A Thanksgiving Message from Gary Oldman [x]
how I feel right now.
Photoset reblogged from with 3,197 notes
WW2 style Jaeger Propaganda Posters from the Pacific Rim bonus features
WAIT IS IT ACTUALLY GENUINELY A THING THAT AMERICANS DON’T HAVE KETTLES?
BUT THEN HOW DO THEY MAKE TEA?!
by throwing it into the harbor
Question reblogged from with 6 notes
Anonymous asked: This one is sorta specific but do you have any references/tutorials for characters with multiple limbs or arms? Such as how the muscles and bone structure would look as well possibly too?
i coulds’t find anything sorry :( maybe our followers can submit some references?
I can’t show you references, but I can explain some of the structure - the structure of a set of front limbs depends on its function. We use ours for grasping, dogs use theirs for walking. Wings are for flight. If you double or increase the number of limbs, you’ve got to add all the supporting musculature and bone as well. A good number of the muscles of your chest and back are used to move your arms. If you add an extra set of arms, you’re going to need to double-up those muscles. (yes, this means that you’ll have two sets of everything- pectorals, shoulder blades, clavicles, etc.). You might get away with fusing the shoulderblades - one set of blades with two attachments, to make the arms move as one - or having all clavicles meet at one point (and have one massive sternum), but you’re adding a LOT of tissue. Most people just slap wings on, without the support structure.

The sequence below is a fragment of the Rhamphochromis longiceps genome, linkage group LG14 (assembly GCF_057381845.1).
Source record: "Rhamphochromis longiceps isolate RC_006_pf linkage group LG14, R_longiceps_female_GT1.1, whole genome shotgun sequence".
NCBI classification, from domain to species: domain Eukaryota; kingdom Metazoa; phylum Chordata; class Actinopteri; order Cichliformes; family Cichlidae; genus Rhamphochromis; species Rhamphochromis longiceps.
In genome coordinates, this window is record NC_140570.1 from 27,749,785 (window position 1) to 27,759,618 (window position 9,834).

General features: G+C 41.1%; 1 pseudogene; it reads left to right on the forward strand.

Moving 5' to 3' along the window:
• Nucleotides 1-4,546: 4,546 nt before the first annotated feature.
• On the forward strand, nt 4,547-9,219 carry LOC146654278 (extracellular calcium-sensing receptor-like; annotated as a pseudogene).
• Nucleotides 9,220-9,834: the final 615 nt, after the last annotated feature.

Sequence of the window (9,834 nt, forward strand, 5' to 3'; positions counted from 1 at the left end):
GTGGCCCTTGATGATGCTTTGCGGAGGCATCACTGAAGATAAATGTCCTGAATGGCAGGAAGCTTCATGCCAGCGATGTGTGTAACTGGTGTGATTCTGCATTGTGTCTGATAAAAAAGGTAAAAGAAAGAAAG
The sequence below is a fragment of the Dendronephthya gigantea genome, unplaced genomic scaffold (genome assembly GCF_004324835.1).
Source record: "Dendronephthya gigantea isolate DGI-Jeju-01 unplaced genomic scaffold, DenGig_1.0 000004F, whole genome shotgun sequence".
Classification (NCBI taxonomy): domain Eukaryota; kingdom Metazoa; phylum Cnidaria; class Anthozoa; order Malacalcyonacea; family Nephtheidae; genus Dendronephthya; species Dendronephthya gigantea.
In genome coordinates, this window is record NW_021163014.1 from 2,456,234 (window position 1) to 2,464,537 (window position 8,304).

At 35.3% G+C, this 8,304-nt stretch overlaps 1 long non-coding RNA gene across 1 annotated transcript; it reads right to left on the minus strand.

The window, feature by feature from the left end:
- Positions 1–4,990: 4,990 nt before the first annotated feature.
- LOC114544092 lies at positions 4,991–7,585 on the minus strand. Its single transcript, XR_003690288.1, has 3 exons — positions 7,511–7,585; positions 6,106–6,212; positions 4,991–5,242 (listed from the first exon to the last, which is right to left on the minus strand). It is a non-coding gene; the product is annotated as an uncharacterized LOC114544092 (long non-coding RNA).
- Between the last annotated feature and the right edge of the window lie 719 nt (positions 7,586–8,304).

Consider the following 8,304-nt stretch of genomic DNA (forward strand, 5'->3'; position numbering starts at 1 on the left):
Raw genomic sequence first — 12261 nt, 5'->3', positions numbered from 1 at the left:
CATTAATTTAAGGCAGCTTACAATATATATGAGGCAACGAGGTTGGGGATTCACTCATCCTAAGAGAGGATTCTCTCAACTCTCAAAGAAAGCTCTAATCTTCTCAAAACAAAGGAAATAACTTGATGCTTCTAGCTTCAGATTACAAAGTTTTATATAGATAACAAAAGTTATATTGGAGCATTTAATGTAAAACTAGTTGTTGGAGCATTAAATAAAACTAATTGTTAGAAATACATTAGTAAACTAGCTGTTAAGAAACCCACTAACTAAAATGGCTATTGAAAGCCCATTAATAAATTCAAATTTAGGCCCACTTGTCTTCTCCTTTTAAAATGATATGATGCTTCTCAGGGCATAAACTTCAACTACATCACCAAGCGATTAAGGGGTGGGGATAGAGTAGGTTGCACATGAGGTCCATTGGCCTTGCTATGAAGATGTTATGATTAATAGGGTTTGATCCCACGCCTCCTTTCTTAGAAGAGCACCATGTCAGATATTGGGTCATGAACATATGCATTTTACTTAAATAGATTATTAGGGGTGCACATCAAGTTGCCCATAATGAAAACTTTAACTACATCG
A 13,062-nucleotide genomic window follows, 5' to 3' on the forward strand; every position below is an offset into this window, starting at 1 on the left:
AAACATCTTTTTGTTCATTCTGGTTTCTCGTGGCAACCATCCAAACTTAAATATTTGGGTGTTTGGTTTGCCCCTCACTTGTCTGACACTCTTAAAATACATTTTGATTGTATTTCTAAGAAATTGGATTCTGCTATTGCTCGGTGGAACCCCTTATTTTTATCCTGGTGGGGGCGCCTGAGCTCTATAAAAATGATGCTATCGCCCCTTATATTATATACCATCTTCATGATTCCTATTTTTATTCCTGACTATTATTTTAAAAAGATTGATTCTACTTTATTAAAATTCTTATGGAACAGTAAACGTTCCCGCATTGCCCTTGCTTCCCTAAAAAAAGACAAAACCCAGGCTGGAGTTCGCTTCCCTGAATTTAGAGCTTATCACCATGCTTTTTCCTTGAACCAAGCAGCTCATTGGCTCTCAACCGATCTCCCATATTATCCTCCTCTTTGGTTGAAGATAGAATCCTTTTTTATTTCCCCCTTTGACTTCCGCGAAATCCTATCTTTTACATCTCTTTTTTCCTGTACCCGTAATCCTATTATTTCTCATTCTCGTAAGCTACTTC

Good references you might find would be for Goro from mortal combat, and something from /co/. I don’t know who the artist is, but try this image.
Yes, it’s twisted, weird fan-art of a gender-swapped schoolgirl General Grievous, but it illustrates a realistic attachment plan.
Scans that prove Leonardo da Vinci was right all along: New show reveals ‘startling accuracy’ of anatomical sketches which lay undiscovered for hundreds of years
The startling accuracy of Leonardo da Vinci’s anatomical drawings will be highlighted by a new exhibition that compares the artist’s work with modern medical scans.
Long praised as one of the finest artists of the Renaissance era and a visionary inventor, da Vinci’s work as an anatomist was also well ahead of its time.
The forthcoming show will pitch his studies of the human body against today’s high tech medical imaging technologies to show just how groundbreaking his investigations of the human body were.
Thirty sheets of the artist’s work kept by the Royal Collection Trust are set for display at the Edinburgh International Festival in August to show just how far-sighted da Vinci’s work was.
Da Vinci first began researching the human body to help him keep his paintings as ‘true to nature’ as possible, but the project soon took on a life of its own and he had ambitions to write an illustrated treatise on anatomy.
Source: Daily Mail
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